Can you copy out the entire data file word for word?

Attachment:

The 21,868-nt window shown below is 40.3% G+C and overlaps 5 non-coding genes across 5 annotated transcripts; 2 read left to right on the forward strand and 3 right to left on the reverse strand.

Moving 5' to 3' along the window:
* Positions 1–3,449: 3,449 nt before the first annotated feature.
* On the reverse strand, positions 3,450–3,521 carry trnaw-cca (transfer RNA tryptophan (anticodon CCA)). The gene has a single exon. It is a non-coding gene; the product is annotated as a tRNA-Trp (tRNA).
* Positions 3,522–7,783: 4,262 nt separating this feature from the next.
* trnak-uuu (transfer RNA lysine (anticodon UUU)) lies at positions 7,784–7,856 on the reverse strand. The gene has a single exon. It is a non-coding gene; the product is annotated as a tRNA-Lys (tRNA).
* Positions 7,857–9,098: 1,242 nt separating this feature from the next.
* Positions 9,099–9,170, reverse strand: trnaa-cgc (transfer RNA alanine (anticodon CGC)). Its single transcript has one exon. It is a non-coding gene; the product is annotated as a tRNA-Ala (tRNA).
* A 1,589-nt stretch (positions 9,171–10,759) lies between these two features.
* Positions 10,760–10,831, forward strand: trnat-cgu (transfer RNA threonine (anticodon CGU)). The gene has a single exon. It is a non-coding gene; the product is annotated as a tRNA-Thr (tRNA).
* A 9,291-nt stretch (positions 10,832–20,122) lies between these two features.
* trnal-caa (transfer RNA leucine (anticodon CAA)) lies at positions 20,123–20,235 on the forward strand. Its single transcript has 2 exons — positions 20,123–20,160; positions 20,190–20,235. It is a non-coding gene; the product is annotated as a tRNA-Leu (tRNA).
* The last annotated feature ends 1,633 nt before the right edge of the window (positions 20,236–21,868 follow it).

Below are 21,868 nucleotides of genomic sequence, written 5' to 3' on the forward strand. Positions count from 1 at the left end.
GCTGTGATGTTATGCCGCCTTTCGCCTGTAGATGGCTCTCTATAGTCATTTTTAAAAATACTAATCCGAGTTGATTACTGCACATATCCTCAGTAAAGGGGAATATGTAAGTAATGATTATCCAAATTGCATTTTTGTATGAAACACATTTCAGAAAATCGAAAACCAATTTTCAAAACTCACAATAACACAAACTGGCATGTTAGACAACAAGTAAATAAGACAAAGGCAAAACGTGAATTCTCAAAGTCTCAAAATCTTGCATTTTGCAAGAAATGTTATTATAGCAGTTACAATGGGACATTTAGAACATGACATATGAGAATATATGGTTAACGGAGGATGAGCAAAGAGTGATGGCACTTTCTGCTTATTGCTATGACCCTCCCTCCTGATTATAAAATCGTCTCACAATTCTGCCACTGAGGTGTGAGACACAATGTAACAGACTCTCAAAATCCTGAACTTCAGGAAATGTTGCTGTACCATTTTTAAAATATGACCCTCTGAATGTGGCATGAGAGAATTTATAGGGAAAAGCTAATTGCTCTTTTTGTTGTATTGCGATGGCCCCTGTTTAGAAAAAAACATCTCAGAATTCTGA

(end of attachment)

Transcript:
The 21,868-nt window shown below is 40.3% G+C and overlaps 5 non-coding genes across 5 annotated transcripts; 2 read left to right on the forward strand and 3 right to left on the reverse strand.

Moving 5' to 3' along the window:
* Positions 1–3,449: 3,449 nt before the first annotated feature.
* On the reverse strand, positions 3,450–3,521 carry trnaw-cca (transfer RNA tryptophan (anticodon CCA)). The gene has a single exon. It is a non-coding gene; the product is annotated as a tRNA-Trp (tRNA).
* Positions 3,522–7,783: 4,262 nt separating this feature from the next.
* trnak-uuu (transfer RNA lysine (anticodon UUU)) lies at positions 7,784–7,856 on the reverse strand. The gene has a single exon. It is a non-coding gene; the product is annotated as a tRNA-Lys (tRNA).
* Positions 7,857–9,098: 1,242 nt separating this feature from the next.
* Positions 9,099–9,170, reverse strand: trnaa-cgc (transfer RNA alanine (anticodon CGC)). Its single transcript has one exon. It is a non-coding gene; the product is annotated as a tRNA-Ala (tRNA).
* A 1,589-nt stretch (positions 9,171–10,759) lies between these two features.
* Positions 10,760–10,831, forward strand: trnat-cgu (transfer RNA threonine (anticodon CGU)). The gene has a single exon. It is a non-coding gene; the product is annotated as a tRNA-Thr (tRNA).
* A 9,291-nt stretch (positions 10,832–20,122) lies between these two features.
* trnal-caa (transfer RNA leucine (anticodon CAA)) lies at positions 20,123–20,235 on the forward strand. Its single transcript has 2 exons — positions 20,123–20,160; positions 20,190–20,235. It is a non-coding gene; the product is annotated as a tRNA-Leu (tRNA).
* The last annotated feature ends 1,633 nt before the right edge of the window (positions 20,236–21,868 follow it).

Below are 21,868 nucleotides of genomic sequence, written 5' to 3' on the forward strand. Positions count from 1 at the left end.
GCTGTGATGTTATGCCGCCTTTCGCCTGTAGATGGCTCTCTATAGTCATTTTTAAAAATACTAATCCGAGTTGATTACTGCACATATCCTCAGTAAAGGGGAATATGTAAGTAATGATTATCCAAATTGCATTTTTGTATGAAACACATTTCAGAAAATCGAAAACCAATTTTCAAAACTCACAATAACACAAACTGGCATGTTAGACAACAAGTAAATAAGACAAAGGCAAAACGTGAATTCTCAAAGTCTCAAAATCTTGCATTTTGCAAGAAATGTTATTATAGCAGTTACAATGGGACATTTAGAACATGACATATGAGAATATATGGTTAACGGAGGATGAGCAAAGAGTGATGGCACTTTCTGCTTATTGCTATGACCCTCCCTCCTGATTATAAAATCGTCTCACAATTCTGCCACTGAGGTGTGAGACACAATGTAACAGACTCTCAAAATCCTGAACTTCAGGAAATGTTGCTGTACCATTTTTAAAATATGACCCTCTGAATGTGGCATGAGAGAATTTATAGGGAAAAGCTAATTGCTCTTTTTGTTGTATTGCGATGGCCCCTGTTTAGAAAAAAACATCTCAGAATTCTGA